New developments on the agenda at Barrie city hall
With the budget now passed, city councillors are focusing in the coming months on bringing new developments to the city.
During Wednesday's general committee meeting, councillors gave initial consent to numerous proposals that would collectively bring hundreds of new housing options to the city.
One is for a development near the city's library along Sophia, McDonald and Clapperton Streets. Tonight councillors gave approval for a zoning change required for the project, which would create a 21-storey 252-unit tower.
A 16-storey 475-unit residential tower project in the heart of the city's Park Place complex is also moving ahead. The mayor says high-density projects like this are what the city needs.
"When we don't have to build new infrastructure to facilitate that growth, it's a win economically for the City of Barrie," says Mayor Alex Nuttall. "The taxation on these new buildings will be quite substantial, and it's not affecting any residential homes around it."
There was also an initial discussion for a proposal along Lockhart Rd, the area formerly known as the annexed lands from Innisfil. This would bring 467 new residences, mostly homes and townhomes, 10 municipal streets and a new elementary and high school.
The discussion centred on safety concerns during Wednesday's meeting, ensuring the newly created roads aren't overly wide. Multiple councillors brought forward concerns these types of roads lead to safety concerns.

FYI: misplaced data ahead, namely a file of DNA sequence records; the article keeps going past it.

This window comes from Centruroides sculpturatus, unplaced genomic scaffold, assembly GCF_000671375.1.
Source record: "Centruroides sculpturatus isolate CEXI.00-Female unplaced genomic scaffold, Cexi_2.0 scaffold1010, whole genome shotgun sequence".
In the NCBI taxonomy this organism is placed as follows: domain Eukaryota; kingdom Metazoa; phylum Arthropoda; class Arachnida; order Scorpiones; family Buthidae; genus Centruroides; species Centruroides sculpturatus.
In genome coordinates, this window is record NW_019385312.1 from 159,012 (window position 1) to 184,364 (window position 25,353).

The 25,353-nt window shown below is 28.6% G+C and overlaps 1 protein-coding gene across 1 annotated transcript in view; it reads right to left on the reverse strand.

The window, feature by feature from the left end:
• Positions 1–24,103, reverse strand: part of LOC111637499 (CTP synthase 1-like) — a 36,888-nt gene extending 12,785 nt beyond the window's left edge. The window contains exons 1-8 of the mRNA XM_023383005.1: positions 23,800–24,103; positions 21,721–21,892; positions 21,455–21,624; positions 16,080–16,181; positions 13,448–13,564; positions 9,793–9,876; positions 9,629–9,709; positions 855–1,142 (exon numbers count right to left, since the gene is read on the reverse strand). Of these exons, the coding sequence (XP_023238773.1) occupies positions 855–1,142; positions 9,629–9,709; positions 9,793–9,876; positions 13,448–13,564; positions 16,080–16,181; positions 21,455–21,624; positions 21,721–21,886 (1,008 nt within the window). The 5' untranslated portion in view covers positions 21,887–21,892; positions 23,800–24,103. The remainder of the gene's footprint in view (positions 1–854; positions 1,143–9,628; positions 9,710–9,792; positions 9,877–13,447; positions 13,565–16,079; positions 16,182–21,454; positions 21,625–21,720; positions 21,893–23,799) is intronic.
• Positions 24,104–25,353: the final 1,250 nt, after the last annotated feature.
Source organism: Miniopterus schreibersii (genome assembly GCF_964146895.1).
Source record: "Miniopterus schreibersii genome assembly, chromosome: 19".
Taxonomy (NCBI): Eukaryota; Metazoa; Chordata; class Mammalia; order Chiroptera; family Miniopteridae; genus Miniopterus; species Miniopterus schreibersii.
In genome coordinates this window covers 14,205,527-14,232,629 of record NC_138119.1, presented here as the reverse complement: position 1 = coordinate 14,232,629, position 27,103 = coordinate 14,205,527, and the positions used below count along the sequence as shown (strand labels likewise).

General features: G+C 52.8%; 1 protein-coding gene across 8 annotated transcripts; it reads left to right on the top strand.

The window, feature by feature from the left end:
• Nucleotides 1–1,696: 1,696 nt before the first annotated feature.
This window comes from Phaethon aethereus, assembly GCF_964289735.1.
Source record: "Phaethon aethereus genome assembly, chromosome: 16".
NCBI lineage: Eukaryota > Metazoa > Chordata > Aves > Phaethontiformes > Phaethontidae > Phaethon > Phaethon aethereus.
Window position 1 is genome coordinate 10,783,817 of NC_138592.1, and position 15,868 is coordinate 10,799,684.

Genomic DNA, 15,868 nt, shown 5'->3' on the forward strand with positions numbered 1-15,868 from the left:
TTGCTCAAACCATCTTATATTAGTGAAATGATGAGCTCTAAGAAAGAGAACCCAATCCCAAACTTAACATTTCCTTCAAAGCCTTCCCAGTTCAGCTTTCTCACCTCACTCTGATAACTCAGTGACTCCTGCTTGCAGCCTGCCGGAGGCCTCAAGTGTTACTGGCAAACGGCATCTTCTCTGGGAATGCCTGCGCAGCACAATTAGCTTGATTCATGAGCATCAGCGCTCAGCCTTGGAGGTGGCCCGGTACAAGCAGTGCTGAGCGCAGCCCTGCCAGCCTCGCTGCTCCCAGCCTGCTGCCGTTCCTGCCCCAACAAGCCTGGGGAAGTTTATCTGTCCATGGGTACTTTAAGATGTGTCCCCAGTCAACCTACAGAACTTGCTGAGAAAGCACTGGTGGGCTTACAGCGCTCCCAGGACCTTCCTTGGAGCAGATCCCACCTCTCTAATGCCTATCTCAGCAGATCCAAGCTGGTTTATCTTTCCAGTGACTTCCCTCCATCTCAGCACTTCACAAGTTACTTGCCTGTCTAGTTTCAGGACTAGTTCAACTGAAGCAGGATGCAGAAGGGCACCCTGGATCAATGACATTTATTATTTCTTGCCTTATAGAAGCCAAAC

The mayor says safety considerations with such a major new development are paramount.
"One of the frustrations around the City of Barrie that I've heard and I certainly feel when I drop my kids off at school is the lack of Kiss and Rides or laneways to give kids a safe drop off at their local schools," says Nuttall. "These are the types of considerations that we need to make sure as we're planning out those new neighbourhoods that they are incorporated.
Councillors also voted to tap into the Municipal Accommodation Tax to provide the BIA with $30,000 to rerun the Open Air Dunlop program. The BIA plans to close down portions of Dunlop Street on 10 Saturdays.
"In terms of the Open Air Dunlop and the opportunities for people to come down, enjoy themselves and shop," says Nuttall. "I think these are great things with great opportunities to attract people to downtown to show them the shops that we have and the restaurants and the opportunities."
Councillors also supported a bylaw that would bring fines of up to $1000 for homeowners who neglect their properties with things like overgrown grass.
"I think that anything we can do to try to encourage folks to keep their property under control, to keep their grass under control and to respect the neighbours around them, I think is a very good thing," says Nuttall.
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